NABOKV-L post 0019435, Thu, 18 Feb 2010 01:58:50 -0200

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Re: [NABOKV-L] ftorStan Kelly-Bootle [to JM:...Why would Joyce have named his novel "Ulysses" instead of Odysseus? Nabokov, all set against a "mythological reading" of Joyce's novel, might have chuckled at Stan's query ]:"... it’s plain daft to deny many intended parallels with Homer’s epic. But there’s NO contradiction here with Nabokov warning us not to over-interpret Joyce’s novel in terms of Greek mythology...You misread my rhetorical query. It’s a well-aired point in Joycean scholarship...that Joyce was enamoured of Oolissays... Joyce later told Frank Bugden that Ulysses was “the only all-round character in literature.” [ ]... to embellish the real Marat allusions with his “belief” in phlogiston is, as we say, a bit of stretch."

JM: Indeed, I misread your "rethorical query," with the implication that neither Nabokov, nor Joyce, had read Homer in the original. VN's kind of aerial view of Dublin and its inhabitants, while lecturing on Joyce's "Ulysses", favors this kind of geographical/animated "patterning," instead of drawing parallels with Homer's yarns after a unifying element for Joyce's individual chapters.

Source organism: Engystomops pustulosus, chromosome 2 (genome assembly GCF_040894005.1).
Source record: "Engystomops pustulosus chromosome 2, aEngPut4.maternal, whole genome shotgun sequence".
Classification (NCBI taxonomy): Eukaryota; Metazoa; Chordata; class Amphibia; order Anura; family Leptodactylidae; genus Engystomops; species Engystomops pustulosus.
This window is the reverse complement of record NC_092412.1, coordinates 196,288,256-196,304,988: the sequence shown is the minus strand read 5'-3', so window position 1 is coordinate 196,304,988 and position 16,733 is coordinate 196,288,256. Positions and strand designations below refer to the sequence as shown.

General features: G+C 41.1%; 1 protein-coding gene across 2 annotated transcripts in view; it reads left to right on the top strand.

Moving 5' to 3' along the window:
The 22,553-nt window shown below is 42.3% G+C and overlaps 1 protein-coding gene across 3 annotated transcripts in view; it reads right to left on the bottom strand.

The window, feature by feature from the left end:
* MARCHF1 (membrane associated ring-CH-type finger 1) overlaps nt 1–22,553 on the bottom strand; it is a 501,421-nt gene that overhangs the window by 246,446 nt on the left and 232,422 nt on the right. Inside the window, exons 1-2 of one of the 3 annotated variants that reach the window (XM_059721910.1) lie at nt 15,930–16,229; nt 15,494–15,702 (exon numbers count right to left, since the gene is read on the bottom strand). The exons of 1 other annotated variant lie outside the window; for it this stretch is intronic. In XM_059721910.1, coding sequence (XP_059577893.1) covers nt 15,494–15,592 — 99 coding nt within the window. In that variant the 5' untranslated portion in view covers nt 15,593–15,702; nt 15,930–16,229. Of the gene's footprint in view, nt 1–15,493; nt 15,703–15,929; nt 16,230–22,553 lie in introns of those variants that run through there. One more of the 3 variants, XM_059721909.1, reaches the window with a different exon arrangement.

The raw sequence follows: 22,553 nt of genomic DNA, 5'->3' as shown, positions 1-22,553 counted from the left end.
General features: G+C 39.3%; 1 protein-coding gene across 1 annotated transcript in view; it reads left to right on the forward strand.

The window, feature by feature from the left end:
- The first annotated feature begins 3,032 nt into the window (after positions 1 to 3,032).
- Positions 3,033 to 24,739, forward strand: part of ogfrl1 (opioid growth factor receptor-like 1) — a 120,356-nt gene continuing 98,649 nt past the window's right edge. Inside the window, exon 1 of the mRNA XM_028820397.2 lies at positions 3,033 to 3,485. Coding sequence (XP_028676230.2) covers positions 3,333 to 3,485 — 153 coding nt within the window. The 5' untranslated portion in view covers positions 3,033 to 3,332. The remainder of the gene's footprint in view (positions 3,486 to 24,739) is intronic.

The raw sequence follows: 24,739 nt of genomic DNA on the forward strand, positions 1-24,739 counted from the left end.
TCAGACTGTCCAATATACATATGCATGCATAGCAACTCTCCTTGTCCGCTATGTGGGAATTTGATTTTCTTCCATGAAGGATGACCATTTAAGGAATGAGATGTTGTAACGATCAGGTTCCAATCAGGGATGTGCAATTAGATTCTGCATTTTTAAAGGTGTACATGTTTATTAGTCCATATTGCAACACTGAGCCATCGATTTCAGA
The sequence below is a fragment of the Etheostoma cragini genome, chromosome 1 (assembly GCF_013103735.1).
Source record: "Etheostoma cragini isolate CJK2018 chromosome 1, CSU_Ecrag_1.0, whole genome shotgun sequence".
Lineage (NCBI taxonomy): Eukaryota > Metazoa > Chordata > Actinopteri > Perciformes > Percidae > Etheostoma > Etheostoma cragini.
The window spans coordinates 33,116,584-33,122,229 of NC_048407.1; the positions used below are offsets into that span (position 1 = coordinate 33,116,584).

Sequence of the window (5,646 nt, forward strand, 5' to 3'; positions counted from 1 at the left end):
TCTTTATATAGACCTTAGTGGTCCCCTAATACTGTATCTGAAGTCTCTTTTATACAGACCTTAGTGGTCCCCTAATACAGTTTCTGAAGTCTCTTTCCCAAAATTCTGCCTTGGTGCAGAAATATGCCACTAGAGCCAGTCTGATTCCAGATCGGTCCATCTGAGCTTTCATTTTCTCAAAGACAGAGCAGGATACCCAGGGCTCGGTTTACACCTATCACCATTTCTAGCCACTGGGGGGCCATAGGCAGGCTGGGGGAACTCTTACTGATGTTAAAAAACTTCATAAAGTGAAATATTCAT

Your main point, and I agree with you, warns against "over-interpretations" ( in every sense!)

Nabokov's recurrent references to the French Revolution, with a bit on electricity unexpectedly thrown in, led me to read about the Marat/Lavoisier enmity, related to the "phlogiston." These marginal readings are (for me) a refreshing side-effect from my way of exploring Nabokov.

As I noted before, the "torf/ftor/trof/fort" scramble is insufficient, for me, to derive indications about ruin,decay, explosives or combustion and syllabic links to VN's other works. However, this theme is never absent from Ada, nor are those images of a phoenix-like ressurrection from the ashes. These are in contradiction to Nabokov's equally frequent returns to his ideas about "immortality through art," or HH's dejected recognition that "we have only words to play with" ( quoted from memory).


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